This letter was written by Jonathan Samuel Wilcox, Jr. (1821-1869), the son of Col. Jonathan Samuel Wilcox (1792-1875) and Chloe Hand (1791-1875) of Madison, New Haven County, Connecticut. Jonathan, Sr., was a merchant in Madison. His diaries (1844-1875) are housed in the William J. Clements Library at the University of Michigan. A biography there describes him as an intensely pious man, who frequently described his church attendance and evaluated the sermons he heard (sometimes three per day spread among several churches), and gave occasional updates on the religious involvement of his children. He worried about several sons who had moved to Augusta, Georgia, whom he described as “too much engaged with the world,” and noted which children had made “religious profession[s]” (January 1, 1844). Wilcox exhibited a strong hostility toward abolitionists, he supported democratic candidates, and was opposed to the Civil War. On November 7, 1844, he expressed his support for presidential candidate James K. Polk, and criticized Henry Clay for his habits of gambling and dueling.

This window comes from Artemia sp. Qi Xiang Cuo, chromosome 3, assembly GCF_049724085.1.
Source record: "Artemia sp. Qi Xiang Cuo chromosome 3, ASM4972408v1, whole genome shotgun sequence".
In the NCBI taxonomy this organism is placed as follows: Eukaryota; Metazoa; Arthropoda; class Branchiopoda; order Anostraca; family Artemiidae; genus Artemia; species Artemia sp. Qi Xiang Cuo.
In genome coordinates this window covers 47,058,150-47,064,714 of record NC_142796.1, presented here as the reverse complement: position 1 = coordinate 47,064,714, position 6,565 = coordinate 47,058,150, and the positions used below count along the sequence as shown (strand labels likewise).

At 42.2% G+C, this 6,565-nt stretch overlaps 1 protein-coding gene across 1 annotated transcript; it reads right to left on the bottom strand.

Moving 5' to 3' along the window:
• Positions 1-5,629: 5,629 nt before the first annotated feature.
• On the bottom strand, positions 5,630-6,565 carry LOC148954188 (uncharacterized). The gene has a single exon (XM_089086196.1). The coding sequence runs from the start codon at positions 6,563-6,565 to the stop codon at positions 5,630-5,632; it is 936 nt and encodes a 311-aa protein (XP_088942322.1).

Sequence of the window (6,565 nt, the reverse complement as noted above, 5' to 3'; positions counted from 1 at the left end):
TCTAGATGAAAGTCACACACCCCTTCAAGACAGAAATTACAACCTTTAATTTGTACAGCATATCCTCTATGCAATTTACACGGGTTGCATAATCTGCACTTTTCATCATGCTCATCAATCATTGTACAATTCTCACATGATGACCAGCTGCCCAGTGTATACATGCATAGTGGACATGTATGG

Jonathan, Jr. married Sarah Jane Ansley (1823-18xx) in June 1846 in Richmond, Georgia. He died relatively young during a family reunion in the Wilcox home on September 1, 1869. He wrote the letter to his younger sister, Catherine Artemesia Wilcox (1824-1903) who was apparently visiting with relatives in the south at the time. She was married to John M. Nash (1823-1900).
Lee’s Academy was founded by Captain Frederick Lee and other pillars of the community as a privately funded co-educational institution for higher education. It provided students with a level of instruction beyond the basic rudimentary subjects available in the town’s common schools. Although primarily attended by Madison residents, the school also served students from other parts of the state and country.